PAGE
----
Today I am continuing my “Running Back Study Series”, here is a link to the first study that I would recommend for full context of this study:
Before we fully dive into this study, I wanted to start on a Steeler-specific graph. Since we will have to wait and see what Najee Harris can do in the NFL, I wanted to visualize the point I was making in Study 1.0: When James Conner wasn’t playing, the running game struggled more. Yes, there are many other factors that can cause this (offensive line, scheme, team success), but it’s not a coincidence either. After all, successful running backs need to make the most of whatever opportunities are there when rushing. Here’s a graph of the Steelers’ primary running backs for 2020:
For 2021, inserting Najee (who I view can take on the “bellcow” role more successfully) for Conner and hopeful scheme improvements with Matt Canada have me optimistic that the 2021 offense will be closer to the first half of the 2020 season as opposed to the latter half. I believe Harris has the overall skills to succeed, even in less than ideal situations (ex. eluding defenders in the backfield) with burst/power/size rushing, along with overall skills in the pass game, and defenses will have to account for him (compared to the lack of rush threat at the end of 2020). That should open up the offense if he doesn’t miss much time.
Now, let’s transition back to a league view for Study 2.0.
Today I wanted to dive a little deeper and get a broader view than a single season. I also wanted to add some receiving value, while keeping longevity/durability/usage factors in the run game by digging back three years (compared to five years in my quarterback Study, since the average career length of running backs are shorter generally speaking). Here are definitions for the data points:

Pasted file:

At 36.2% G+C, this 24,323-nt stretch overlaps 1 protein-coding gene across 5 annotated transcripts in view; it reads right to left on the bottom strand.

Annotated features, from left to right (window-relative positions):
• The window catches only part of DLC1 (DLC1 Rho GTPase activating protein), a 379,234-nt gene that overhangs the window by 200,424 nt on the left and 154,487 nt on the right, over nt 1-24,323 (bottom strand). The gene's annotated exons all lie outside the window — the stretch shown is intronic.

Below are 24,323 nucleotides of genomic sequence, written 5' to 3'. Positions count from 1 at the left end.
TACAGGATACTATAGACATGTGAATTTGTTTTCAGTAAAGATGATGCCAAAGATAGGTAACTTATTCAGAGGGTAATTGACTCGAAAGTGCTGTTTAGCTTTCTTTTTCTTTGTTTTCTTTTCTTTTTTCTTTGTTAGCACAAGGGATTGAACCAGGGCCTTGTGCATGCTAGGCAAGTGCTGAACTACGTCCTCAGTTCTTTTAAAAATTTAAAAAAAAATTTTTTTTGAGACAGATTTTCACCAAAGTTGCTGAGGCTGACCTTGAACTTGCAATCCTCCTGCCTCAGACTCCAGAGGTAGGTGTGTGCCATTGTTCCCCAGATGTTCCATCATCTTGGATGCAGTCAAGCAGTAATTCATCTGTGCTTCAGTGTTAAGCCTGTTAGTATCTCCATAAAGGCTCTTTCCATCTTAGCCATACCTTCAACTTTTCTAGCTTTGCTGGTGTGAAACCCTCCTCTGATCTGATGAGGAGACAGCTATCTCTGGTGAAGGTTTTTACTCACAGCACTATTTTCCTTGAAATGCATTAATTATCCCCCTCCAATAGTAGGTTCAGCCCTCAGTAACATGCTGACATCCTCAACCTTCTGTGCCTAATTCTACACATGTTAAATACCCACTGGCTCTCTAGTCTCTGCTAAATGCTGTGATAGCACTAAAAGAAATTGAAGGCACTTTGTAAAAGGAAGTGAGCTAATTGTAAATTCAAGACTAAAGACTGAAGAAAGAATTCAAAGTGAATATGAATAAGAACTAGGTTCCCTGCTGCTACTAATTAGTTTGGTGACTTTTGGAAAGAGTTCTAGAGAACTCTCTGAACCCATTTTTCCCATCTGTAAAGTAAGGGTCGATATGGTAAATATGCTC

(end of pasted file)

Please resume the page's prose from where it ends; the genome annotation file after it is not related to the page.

- Rush = binary indicator if the play was a rushing play
- YAC = yards after catch
With that in mind, let’s see what 2018-2020 looked like:
NOTE: Team logos are for 2018 so we can see if the running back had consistent success with one team, or has changed teams for this study.
Yay receiving value! This chart allows us to get a wider view of the total picture on offense. This made me want to address a common question, “are running backs fungible?”. My take is if your team approach is “rusher by committee” (2 or more primary rushers), yes. There are many more names that could have made the graph above that would have cluttered the middle and lower left of this graph. The way the Steelers have preferred to employ running backs is the “bellcow” approach (1 primary rusher).
Look at the leaders in the top/right of the graph for example: Henry, Elliott, Cook, McCaffrey, and Kamara all happen to be earlier draft picks (Day 1 or 2)! That is a high bar, but I loved the decision to pick Najee in the first round because he fits the team approach the Steelers want, along with a well-rounded skill set that allows him to stay on the field and provide value in a variety of ways (barring injury). With all of these things in mind, and it lines up with team need, it’s exciting and not as fungible in my opinion.
Now for a fun table from the information from the graph above, then incorporating Study 1.0 ranks:
|2018-2020 Rush Rank (n_rush)||2018-2020 YAC Rank||Study 1.0 Rank (2020 Rushing EPA/Success)|
|25. D. Johnson||14||22|
I love the context this got in regard to broader value and giving credit where it is due. To answer more questions than we did in the first study, I did a ranking with this study for something more concise to wrap up:
|Study 2.0 Rank (2018-2020 Running Back Rushing/Receiving/Usage Rankings)|
|22. D. Johnson|
For the next study, I will add playoff value similar to my “Quarterback Study Series” and wrap up the series with more visualizations. Hopefully you enjoyed! Let me know your thoughts in the comments!